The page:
Maybe the best one is the drunk driver he follows home. The guy makes it safely into his garage but suddenly the hook breaks through the garage door and hooks the car. In front of all the neighbors who come out to see what the commotion is, the Gladiator drags the car out to the street, rams it a bunch of times with his truck, then leaves.
I don’t know why I’m such a sucker for vigilante movies, because they always do the same shit. Some of the cliches this one includes: the cop who exasperatedly tells the media why you can’t take the law into your own hands, the witnesses to one of his crimes who righteously stand up for him, the radio show where people call in to debate whether the vigilante is a criminal himself or the best thing that ever happened to this city, the copycat vigilante, the girlfriend who criticizes the vigilante and he has to defend the vigilante while pretending not to be him, the part where he makes a mistake and realizes he’s gone too far so he tries to turn himself in.
On the other hand, there are a few subtleties in this one, which is definitely not something I hold my breath for in a TV movie. For example, there is every reason to believe that the guy who killed his brother is a vigilante just like him. Every incident we see with the Charger is precipitated by some traffic violation: somebody hits his car, or is drinking and driving or something. Little brother sped through a yellow light right in front of him, it seems like he was being judgmental about reckless drivers just like Rick was. This is kind of an interesting idea that seems more interesting because they never point it out in dialogue and when the guy is caught (SPOILER) the movie ends and we never get an explanation of who he was, or even see his face that clearly. So it’s nice that they leave that up to you to think about instead of spoon feeding it to you.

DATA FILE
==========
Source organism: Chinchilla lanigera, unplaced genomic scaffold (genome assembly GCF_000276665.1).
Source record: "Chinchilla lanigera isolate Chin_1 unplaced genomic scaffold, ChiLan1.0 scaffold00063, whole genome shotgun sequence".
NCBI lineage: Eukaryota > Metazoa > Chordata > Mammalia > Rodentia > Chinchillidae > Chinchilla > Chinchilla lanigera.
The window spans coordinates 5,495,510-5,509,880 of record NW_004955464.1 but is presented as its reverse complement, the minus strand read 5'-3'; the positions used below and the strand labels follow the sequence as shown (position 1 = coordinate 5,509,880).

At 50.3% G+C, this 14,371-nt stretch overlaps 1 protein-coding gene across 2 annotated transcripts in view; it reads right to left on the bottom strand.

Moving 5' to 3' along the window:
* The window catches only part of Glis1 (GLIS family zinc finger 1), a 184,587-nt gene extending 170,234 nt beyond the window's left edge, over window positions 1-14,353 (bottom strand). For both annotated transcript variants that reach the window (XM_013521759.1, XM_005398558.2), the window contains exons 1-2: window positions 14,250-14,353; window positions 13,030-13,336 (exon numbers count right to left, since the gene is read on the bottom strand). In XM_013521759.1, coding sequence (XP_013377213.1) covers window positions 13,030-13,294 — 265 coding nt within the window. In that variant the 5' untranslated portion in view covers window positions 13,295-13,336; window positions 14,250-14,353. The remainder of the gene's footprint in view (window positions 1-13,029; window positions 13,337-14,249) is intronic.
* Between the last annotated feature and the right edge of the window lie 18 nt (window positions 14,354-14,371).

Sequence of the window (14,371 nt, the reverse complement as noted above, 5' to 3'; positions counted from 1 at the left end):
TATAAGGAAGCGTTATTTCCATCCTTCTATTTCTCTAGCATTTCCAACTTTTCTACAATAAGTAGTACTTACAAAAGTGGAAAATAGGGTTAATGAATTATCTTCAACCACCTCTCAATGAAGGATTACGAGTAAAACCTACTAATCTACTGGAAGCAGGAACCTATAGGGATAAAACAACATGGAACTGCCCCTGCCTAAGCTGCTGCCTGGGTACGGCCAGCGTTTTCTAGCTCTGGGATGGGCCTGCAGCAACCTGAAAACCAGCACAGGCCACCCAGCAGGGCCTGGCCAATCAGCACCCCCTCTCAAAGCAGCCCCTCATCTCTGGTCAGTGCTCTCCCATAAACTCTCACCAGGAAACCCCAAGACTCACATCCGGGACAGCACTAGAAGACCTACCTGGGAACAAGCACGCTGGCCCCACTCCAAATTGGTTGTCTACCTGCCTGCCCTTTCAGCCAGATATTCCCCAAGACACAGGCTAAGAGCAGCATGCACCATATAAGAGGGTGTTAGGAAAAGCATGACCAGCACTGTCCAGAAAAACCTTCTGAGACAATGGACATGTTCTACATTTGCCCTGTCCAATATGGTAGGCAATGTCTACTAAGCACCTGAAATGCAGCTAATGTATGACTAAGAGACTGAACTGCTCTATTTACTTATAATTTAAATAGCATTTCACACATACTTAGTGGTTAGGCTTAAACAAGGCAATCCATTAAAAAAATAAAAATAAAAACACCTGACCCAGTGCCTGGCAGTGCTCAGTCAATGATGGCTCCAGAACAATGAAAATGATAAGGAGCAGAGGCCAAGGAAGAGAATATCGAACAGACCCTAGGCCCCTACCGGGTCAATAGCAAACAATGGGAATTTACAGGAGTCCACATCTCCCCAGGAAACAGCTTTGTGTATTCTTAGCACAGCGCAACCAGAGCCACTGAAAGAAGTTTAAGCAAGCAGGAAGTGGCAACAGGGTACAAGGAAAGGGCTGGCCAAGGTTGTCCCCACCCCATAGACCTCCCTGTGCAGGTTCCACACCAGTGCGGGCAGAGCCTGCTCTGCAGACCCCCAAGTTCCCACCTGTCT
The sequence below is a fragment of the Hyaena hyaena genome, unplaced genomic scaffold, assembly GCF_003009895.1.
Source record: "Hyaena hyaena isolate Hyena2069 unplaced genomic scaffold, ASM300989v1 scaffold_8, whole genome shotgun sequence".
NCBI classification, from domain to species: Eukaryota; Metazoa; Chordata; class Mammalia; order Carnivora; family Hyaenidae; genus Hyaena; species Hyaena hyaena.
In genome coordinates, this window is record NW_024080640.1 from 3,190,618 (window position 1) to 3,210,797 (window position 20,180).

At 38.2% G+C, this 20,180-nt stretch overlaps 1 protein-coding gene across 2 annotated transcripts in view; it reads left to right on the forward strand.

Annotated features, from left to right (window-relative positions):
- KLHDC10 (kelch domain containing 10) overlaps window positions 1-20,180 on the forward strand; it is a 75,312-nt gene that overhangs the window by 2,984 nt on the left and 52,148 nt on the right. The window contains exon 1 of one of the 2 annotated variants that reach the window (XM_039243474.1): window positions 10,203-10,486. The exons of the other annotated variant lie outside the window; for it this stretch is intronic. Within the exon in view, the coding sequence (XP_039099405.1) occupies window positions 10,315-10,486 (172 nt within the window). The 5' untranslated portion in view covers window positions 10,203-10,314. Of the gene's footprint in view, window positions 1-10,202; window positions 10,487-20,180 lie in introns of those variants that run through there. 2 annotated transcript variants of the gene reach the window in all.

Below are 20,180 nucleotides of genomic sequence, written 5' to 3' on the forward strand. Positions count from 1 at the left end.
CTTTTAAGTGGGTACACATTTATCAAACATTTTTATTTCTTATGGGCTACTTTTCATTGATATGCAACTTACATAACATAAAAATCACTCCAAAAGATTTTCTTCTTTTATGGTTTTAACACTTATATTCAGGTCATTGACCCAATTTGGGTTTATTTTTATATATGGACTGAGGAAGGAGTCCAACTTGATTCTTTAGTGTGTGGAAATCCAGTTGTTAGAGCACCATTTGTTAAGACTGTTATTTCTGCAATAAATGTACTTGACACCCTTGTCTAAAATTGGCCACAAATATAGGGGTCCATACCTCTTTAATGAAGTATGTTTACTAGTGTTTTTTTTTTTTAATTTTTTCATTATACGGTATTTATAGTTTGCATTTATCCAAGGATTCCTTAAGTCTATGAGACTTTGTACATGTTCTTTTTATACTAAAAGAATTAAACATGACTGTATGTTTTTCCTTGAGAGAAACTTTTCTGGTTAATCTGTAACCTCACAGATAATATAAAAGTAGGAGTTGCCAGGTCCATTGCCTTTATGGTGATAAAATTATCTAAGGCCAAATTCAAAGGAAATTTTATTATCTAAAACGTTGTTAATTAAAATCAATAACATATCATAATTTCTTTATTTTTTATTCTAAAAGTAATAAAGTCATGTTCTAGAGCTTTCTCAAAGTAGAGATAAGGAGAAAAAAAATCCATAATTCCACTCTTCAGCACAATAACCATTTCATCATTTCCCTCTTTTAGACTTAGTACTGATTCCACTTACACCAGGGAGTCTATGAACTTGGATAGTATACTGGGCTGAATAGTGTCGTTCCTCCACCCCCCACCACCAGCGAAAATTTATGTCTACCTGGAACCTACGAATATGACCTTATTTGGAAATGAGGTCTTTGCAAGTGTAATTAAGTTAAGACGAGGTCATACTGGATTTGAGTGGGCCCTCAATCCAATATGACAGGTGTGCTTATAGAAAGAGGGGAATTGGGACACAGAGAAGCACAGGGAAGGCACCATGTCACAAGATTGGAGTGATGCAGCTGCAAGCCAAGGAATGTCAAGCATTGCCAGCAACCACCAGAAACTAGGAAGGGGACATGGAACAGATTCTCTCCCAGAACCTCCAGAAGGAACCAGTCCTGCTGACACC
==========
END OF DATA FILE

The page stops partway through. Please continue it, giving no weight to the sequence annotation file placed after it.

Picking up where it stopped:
(By the way, IMDB trivia says the Dodge Charger was played by leftover General Lees from THE DUKES OF HAZZARD. Ironically, the driver would not have approved of the Duke boys’ reckless driving, and would’ve tried to run them off the road. But they would’ve gone off a jump over some water and got away.)
In that era it was more common to see car stunts on TV (or even movies) than it is now. So the car stuff is pretty good. There’s some nice shots from inside high speed cars and one spectacular flying, spinning, exploding station wagon. The final gladiatorial car battle in a junkyard is pretty tense and enjoyable with the two vehicles using their gadgets against each other (the bad guy has a trick where the hubcaps pop off and a spinning blade extends out of the wheels).
There are definitely some cheesy moments that remind you this is made for TV, and some awkward fadeouts for commercials. The music is by David Frank, after CODE OF SILENCE but before ABOVE THE LAW. He does some good action movie music sometimes (especially OUT FOR JUSTICE) but he also tends to use some cheesy saxophones. This is pretty typical for him, kind of a mix of ’80s keyboard rock and smooth jazz.
But it’s got a pretty raw look, shot on film (except for one humorously out-of-place shot-on-video insert of a car stunt they must’ve screwed up) and Wahl is actually quite good as the brooding hero. You know what, for some reason I never connected that Nancy Allen, Robocop’s faithful partner, is also that bitch that dumped the pigs’ blood on Carrie White. I guess people really do change.